Conflict Is Not War – The Counter

2021-01-26

Header art by Major Sniper

CCP’s Ecosystem Outlook last year has caused a lot of contention amongst the players of EVE Online. Opinions have been widely shared; largely against the approach of “dynamic redistribution.” The article Conflict Is Not War – The Ecosystem Fallacy on INN by Sophia ‘Alizabeth’ S took a stance against CCP’s aim of causing conflict by decreasing wealth. The quote “I must ask, in what world does scarcity breed war? Scarcity does not breed war in EVE or the real world” formed the basis of an argument that does not reflect the reality of warfare, both simulated and real.  To counter this idea, I dusted off my copy of On War, written by one of the finest minds in warfare: Carl Von Clausewitz.

The original post cites several examples that try to create an argument out of moon goo. “Listing all the wars that had nothing, or very little to do with scarcity would take more words than I care to write in a lifetime. Here’s a short list of the fun ones.” It would be a much harder job if they tried to find wars that did not involve some element of scarcity. Let me do the English thing of delivering a perfect forward defensive shot against those examples.

Somali Pirates hijack boats because they do not have income to buy food. The 1991 Iraq War occurred because of the $30bn debt incurred by Saddam’s regime during the Iran-Iraq War and the low oil prices that prevented Iraq from restarting its economy post war. The Second Sino-Japanese War was expansionist, with Japan seeking to expand its access to raw materials, food and labor. The Pacific theatre of WW2 was triggered by an oil embargo. Peru vs Ecuador was a territorial dispute with one side wanting what the other claimed. The Yom Kippur War & The Six Day War, all through a scarcity of territory and control over key areas. The list goes on.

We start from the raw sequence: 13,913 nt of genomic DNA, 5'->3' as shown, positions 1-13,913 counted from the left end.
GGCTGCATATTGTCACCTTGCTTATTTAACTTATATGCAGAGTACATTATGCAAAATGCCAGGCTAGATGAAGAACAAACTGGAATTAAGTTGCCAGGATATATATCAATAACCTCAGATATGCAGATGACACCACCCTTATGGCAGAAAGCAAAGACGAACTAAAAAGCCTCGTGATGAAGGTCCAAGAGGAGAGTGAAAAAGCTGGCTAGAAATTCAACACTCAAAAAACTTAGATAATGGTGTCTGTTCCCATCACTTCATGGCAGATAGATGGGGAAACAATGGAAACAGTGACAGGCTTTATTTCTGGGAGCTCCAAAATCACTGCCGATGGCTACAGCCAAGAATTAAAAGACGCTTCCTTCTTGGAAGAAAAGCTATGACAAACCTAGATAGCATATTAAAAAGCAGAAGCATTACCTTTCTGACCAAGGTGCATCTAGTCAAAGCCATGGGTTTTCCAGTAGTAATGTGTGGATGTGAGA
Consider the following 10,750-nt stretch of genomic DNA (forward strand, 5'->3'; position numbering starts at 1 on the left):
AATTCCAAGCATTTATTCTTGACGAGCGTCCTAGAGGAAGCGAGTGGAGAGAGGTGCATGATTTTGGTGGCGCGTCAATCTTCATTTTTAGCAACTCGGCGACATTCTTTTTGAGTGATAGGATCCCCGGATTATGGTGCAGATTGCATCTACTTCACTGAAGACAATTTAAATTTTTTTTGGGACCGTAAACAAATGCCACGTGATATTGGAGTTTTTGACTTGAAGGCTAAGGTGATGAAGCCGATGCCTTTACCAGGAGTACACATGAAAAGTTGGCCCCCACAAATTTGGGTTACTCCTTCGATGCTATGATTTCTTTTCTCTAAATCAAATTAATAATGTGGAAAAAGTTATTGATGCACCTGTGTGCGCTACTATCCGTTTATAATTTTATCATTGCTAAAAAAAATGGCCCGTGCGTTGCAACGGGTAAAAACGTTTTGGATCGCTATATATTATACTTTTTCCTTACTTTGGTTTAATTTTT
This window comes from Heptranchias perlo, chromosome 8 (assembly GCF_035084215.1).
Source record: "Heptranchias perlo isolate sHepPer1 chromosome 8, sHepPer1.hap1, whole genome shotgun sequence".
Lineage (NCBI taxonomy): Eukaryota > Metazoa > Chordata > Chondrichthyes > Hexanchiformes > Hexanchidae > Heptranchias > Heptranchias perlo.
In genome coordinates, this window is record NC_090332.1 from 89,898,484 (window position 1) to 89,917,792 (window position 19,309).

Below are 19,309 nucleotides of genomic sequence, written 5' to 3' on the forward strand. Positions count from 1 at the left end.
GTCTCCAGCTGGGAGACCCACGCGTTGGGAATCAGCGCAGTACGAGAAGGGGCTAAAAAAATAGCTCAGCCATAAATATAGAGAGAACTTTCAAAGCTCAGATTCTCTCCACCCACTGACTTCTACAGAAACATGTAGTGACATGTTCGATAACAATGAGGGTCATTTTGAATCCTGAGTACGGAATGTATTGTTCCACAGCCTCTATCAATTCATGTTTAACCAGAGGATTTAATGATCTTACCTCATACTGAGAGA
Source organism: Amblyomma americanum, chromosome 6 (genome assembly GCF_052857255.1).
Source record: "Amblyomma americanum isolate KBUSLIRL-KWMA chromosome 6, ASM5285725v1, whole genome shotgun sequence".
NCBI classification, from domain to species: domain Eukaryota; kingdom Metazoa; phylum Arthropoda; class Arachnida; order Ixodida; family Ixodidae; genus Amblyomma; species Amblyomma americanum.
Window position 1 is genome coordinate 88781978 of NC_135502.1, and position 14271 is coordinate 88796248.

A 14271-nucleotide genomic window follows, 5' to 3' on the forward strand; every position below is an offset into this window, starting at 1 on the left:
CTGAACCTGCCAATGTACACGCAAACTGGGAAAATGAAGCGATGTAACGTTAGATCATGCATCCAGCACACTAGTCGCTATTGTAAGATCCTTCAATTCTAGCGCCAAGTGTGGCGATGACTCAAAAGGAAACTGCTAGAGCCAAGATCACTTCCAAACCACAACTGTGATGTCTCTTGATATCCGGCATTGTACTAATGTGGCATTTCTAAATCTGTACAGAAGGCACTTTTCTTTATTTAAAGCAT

Understanding War

To state that as Iceland has not been heavily involved in a major conflicts and thus has limited understanding of war is fanciful. “War is politics by other means” is the key message in Clausewitz’s “On War.” In 2020 we now live in a world where adversaries can operate in a hidden manner; the term “war by other means” has become prevalent in militaries across the globe. Economic warfare, cyber, espionage, terrorism, insurrection and sedition all exist underneath the threshold of what would constitute armed conflict, yet are the most common forms of inter-state friction that we see today. CCP & Iceland need no medals to show they have an understanding of war. We live in a time of perpetual conflict. One has to only lift a newspaper to grasp modern war. Anthony Beevor (author of Stalingrad, Berlin: The Downfall 1945 and The Second World War), a fantastic military historian performed National Service for three years of peace. Does this devalue his understanding of military affairs? I think not. The same could be said of Niall Ferguson (Collosus: The Rise & Fall of the American Empire) or Alan Clark (Barbarossa) – both of whom have produced wonderful works on warfare and imperialism without having ever “been in the shit.”